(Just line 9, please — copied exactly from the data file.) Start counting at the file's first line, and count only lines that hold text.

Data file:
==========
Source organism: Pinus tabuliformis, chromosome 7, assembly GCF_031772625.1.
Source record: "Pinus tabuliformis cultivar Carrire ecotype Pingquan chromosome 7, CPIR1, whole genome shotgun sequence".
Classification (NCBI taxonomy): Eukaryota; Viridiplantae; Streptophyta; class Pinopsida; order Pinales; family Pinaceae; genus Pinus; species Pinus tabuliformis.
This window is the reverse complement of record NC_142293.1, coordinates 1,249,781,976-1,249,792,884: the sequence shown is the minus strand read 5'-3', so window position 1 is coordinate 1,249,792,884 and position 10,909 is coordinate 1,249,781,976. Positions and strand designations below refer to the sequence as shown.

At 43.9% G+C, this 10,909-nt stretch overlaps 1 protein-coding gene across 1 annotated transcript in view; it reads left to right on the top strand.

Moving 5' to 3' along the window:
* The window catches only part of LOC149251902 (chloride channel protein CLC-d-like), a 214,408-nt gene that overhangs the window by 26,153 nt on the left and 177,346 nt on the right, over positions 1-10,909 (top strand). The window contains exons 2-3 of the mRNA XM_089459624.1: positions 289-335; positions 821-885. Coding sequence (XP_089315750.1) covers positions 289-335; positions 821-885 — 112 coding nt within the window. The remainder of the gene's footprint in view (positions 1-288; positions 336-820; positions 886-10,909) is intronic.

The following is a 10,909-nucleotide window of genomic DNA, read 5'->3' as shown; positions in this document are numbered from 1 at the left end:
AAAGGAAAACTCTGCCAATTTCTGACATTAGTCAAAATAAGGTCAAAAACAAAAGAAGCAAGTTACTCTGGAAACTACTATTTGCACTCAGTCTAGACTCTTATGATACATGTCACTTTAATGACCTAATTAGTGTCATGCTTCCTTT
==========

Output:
AAAGGAAAACTCTGCCAATTTCTGACATTAGTCAAAATAAGGTCAAAAACAAAAGAAGCAAGTTACTCTGGAAACTACTATTTGCACTCAGTCTAGACTCTTATGATACATGTCACTTTAATGACCTAATTAGTGTCATGCTTCCTTT